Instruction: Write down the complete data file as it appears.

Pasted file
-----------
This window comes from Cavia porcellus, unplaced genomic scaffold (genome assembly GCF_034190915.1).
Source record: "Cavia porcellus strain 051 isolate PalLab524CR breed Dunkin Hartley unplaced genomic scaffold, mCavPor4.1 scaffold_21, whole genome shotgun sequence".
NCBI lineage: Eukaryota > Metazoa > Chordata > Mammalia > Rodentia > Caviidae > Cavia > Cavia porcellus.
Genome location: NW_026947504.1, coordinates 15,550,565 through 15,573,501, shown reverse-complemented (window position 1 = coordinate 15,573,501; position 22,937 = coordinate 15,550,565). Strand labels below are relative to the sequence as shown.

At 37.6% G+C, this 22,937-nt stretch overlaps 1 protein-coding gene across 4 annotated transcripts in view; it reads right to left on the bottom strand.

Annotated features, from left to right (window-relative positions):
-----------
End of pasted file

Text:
This window comes from Cavia porcellus, unplaced genomic scaffold (genome assembly GCF_034190915.1).
Source record: "Cavia porcellus strain 051 isolate PalLab524CR breed Dunkin Hartley unplaced genomic scaffold, mCavPor4.1 scaffold_21, whole genome shotgun sequence".
NCBI lineage: Eukaryota > Metazoa > Chordata > Mammalia > Rodentia > Caviidae > Cavia > Cavia porcellus.
Genome location: NW_026947504.1, coordinates 15,550,565 through 15,573,501, shown reverse-complemented (window position 1 = coordinate 15,573,501; position 22,937 = coordinate 15,550,565). Strand labels below are relative to the sequence as shown.

At 37.6% G+C, this 22,937-nt stretch overlaps 1 protein-coding gene across 4 annotated transcripts in view; it reads right to left on the bottom strand.

Annotated features, from left to right (window-relative positions):